Communication Styles How do you feel?• When we get stressed out, we all get a bit anxious. Some more so than others.• When you’re feeling anxiety (worry, concern, fear, frustration, feeling trapped or stuck), it will affect your communication style.
Communication Styles When you’re under stress …• On a scale ranging from 1 (calm) to 10 (very nervous), how would you rate your own level of anxiety?• On a scale ranging from 1 (calm) to 10 (very nervous), how would you rate your mate’s level of anxiety?
Communication Styles What do you do?• Do you seek out other people to help you with your stress and anxiety?• Or do you pull away from people and try to handle it on your own?
Communication Styles Secure Style• The most secure couples experience lower levels of anxiety.• And when they do feel worried, they seek out their partner to talk through things with.• After their talk, they feel less anxious.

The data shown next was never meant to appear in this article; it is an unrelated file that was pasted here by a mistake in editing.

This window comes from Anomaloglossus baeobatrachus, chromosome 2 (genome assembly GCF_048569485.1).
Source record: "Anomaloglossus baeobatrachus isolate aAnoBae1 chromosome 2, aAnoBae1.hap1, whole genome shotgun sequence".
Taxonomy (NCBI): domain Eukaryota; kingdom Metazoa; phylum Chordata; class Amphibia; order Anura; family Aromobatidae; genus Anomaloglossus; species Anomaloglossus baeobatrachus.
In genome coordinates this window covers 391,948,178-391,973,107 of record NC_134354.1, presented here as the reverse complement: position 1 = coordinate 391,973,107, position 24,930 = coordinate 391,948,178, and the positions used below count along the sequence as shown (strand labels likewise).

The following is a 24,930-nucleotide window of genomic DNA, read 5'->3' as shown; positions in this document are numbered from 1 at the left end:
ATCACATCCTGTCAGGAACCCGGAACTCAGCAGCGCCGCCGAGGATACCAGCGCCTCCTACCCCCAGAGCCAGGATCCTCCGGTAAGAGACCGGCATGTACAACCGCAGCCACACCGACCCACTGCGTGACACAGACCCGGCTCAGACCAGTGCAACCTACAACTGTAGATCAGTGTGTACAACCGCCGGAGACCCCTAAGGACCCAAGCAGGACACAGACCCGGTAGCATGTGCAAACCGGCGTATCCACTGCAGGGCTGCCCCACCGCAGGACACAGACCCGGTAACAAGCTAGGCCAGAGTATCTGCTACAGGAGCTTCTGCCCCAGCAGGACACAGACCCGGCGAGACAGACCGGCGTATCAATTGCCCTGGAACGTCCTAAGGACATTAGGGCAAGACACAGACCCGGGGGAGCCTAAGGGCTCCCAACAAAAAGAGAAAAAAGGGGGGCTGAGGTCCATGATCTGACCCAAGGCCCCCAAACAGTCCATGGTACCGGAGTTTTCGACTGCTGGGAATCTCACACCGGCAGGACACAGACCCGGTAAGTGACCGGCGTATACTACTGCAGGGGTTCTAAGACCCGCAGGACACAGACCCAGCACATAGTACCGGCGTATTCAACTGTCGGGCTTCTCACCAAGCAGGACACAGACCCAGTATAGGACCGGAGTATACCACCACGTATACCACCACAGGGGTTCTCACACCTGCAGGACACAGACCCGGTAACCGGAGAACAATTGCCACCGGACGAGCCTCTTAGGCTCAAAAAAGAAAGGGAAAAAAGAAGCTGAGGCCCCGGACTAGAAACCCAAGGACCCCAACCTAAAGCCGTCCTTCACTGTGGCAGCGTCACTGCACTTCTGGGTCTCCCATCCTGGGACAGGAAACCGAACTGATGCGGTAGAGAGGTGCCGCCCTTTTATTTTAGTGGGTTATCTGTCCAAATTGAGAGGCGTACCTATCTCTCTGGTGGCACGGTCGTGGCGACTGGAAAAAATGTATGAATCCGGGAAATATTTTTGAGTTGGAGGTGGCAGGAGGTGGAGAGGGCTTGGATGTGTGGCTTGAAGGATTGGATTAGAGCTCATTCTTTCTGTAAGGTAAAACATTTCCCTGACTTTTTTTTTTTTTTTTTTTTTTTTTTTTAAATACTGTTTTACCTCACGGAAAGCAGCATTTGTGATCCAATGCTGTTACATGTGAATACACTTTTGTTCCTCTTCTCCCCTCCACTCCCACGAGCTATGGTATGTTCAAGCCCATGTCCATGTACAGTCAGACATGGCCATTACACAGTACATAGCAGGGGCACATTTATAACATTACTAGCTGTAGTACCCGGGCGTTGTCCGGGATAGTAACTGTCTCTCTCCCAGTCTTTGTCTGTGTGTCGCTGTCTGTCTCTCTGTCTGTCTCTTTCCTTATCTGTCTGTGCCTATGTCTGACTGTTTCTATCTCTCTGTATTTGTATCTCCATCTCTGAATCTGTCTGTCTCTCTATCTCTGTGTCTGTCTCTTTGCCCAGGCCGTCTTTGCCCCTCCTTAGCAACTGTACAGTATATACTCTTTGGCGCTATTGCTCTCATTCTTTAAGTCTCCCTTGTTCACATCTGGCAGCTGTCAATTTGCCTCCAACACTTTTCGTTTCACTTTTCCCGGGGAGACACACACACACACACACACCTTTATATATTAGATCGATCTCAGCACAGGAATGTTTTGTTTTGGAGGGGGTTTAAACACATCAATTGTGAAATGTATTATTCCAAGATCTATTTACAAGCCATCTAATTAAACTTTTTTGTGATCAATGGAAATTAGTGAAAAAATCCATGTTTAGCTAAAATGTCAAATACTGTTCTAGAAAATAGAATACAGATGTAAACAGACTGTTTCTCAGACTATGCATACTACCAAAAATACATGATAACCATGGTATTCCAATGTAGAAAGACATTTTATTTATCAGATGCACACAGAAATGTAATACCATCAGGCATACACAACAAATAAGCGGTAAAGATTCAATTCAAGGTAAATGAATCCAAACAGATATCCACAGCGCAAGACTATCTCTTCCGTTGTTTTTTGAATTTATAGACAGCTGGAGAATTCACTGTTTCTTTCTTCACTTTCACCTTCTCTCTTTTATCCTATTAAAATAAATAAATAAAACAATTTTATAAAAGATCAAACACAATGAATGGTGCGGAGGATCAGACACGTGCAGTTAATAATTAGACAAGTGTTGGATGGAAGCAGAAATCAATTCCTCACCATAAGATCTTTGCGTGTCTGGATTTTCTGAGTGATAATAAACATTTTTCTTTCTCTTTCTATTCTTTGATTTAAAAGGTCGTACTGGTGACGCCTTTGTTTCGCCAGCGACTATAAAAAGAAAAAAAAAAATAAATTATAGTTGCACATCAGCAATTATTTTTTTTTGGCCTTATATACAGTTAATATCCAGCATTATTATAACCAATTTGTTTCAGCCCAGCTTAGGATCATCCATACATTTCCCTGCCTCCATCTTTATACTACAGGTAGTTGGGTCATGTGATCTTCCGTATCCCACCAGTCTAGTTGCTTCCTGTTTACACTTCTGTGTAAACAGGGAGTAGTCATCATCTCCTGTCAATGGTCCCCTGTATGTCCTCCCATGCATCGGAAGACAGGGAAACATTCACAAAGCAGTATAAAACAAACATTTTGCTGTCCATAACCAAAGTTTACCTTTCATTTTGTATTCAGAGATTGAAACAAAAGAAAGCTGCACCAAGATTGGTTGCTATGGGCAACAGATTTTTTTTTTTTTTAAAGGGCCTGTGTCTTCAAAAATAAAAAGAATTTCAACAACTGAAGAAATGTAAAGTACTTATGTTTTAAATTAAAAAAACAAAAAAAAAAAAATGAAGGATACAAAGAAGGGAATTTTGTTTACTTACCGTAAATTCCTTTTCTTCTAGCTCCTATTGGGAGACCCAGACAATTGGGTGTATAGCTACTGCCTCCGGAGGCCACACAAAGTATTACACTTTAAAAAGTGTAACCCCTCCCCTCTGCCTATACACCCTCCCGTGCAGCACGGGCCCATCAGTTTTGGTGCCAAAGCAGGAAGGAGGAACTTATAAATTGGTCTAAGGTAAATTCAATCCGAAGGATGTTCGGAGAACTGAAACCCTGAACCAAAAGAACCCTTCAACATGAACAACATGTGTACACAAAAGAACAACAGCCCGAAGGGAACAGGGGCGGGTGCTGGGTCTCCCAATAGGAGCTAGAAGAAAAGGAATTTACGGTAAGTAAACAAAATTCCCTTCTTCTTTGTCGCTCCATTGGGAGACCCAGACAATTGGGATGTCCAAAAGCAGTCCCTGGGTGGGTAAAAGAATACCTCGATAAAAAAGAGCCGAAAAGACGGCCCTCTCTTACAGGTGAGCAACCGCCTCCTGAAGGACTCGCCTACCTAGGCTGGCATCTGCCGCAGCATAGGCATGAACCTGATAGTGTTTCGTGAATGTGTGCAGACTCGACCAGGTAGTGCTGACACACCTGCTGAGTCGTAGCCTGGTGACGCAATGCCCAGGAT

Communication Styles “Seek first to understand, then to be understood.” ~ Stephen Covey“He who speaks without listening, that is his folly and shame.” ~ Proverbs“It takes two to speak the truth …one to speak and another to hear.” ~ Henry David Thoreau “It is a luxury to be understood.” ~ Ralph Waldo Emerson
Communication Strategies Assertiveness• Assertiveness is a highly valuable communication skill.• It is the ability to express your feelings and ask for what you want from each other.• In successful couples, both individuals tend to be quite assertive.
Communication Strategies How to Be Assertive• Don’t assume your partner can read your mind.• Share how you feel.• Ask clearly and directly for what you want.• Avoid statements that begin with “you.”• Be positive and respectful.
Communication Strategies Active Listening• Active listening is the ability to let your partner know you understand by restating their message.• Good communication depends on your ability to carefully listen to the other person.
Communication Strategies How to Listen• Listen without interruption.• Restate what you heard.• Acknowledge content AND the feelings of the speaker.• This process lets the sender know whether or not the message they sent was clearly understood.